It’s official. The Acid Rain Cap and Trade program worked. The EPA has just released its report. Electric utilities in the US are already below the 2010 emission cap of 8.95 million tons of sulfur dioxide SOx and nitrogen oxides NOx.
The Acid Rain Program established under the 1990 Clean Air Act Amendments required major emission reductions of SO2 and NOx, using Cap and Trade.
Lessons learned provide the evidence that Cap and Trade:
- Offers an alternative to traditional regulation and credit trading
- Provides greater environmental certainty that a specific emission level is achieved and maintained
- Provides greater regulatory certainty, compliance flexibility, and lower permitting and transaction costs for sources
- Requires fewer administrative resources from industry and government—if program is kept simple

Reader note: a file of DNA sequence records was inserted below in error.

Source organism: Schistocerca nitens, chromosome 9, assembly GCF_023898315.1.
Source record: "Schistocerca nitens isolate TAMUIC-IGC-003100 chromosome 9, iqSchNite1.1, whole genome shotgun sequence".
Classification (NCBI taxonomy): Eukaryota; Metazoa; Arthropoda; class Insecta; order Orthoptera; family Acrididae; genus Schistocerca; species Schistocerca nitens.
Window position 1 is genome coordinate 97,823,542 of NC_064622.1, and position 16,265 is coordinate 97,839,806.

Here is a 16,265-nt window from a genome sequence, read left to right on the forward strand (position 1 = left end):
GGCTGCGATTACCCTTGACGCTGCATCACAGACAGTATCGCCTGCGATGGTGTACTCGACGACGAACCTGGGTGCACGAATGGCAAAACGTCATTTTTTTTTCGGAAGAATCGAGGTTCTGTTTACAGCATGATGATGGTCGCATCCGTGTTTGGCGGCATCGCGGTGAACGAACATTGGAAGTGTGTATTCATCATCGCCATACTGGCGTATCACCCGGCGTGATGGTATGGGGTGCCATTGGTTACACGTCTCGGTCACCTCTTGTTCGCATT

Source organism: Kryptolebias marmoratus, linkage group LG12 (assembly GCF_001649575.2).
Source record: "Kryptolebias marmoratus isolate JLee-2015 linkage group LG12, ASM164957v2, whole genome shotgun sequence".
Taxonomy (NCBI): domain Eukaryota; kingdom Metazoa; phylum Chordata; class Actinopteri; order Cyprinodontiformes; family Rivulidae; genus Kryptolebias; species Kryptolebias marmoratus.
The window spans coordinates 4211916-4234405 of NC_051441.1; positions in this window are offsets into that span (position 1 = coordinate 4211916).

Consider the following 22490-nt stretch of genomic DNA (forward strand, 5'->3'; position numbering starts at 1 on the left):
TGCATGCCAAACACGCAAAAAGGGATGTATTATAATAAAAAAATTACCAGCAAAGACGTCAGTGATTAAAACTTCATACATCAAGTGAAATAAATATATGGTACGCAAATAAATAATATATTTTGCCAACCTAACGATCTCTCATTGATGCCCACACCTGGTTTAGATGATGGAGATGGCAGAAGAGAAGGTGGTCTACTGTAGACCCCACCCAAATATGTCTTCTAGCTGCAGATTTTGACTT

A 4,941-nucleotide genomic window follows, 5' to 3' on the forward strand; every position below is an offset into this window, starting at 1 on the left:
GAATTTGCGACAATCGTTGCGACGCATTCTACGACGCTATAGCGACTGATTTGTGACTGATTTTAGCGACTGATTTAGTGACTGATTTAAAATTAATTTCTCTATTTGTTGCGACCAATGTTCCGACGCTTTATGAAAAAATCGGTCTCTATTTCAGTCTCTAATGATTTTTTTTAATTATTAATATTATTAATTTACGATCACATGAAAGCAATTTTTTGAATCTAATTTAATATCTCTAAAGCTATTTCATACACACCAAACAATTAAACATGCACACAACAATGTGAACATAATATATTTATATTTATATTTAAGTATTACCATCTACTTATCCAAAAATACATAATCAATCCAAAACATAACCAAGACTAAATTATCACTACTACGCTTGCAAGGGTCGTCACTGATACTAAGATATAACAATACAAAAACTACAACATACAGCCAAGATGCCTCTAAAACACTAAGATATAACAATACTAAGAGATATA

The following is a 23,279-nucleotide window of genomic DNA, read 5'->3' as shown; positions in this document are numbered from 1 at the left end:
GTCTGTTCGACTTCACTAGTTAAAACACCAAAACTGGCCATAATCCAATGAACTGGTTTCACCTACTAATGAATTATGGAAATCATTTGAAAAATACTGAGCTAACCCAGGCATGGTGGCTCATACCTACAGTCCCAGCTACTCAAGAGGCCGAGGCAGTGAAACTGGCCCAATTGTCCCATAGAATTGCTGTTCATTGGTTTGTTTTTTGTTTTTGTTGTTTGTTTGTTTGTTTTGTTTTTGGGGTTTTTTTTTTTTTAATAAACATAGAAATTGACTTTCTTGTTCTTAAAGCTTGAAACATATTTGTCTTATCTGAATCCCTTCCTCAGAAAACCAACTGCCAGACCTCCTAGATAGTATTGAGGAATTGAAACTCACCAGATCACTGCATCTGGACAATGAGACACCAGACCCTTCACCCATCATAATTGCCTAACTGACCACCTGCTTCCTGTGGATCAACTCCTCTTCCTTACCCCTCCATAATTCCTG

- Creates incentives for innovation, early reductions, and high compliance
- Can be compatible with other mechanisms—source-specific requirements, taxes, voluntary measures
- Drives costs down below direct control approaches, making more air emissions reductions attainable
Every one of the 3,572 electric generating units subject to the program’s SO2 requirements held enough allowances to cover their SO2 emissions, resulting in 100 percent compliance last year. The program set a permanent cap on the total amount of SO2 that may be emitted in the United States by power plants, and included provisions for trading and banking allowances.
Air quality got better and rivers in the Northeast recovered from acidification.
Image: Desert Vu
Source: EPA report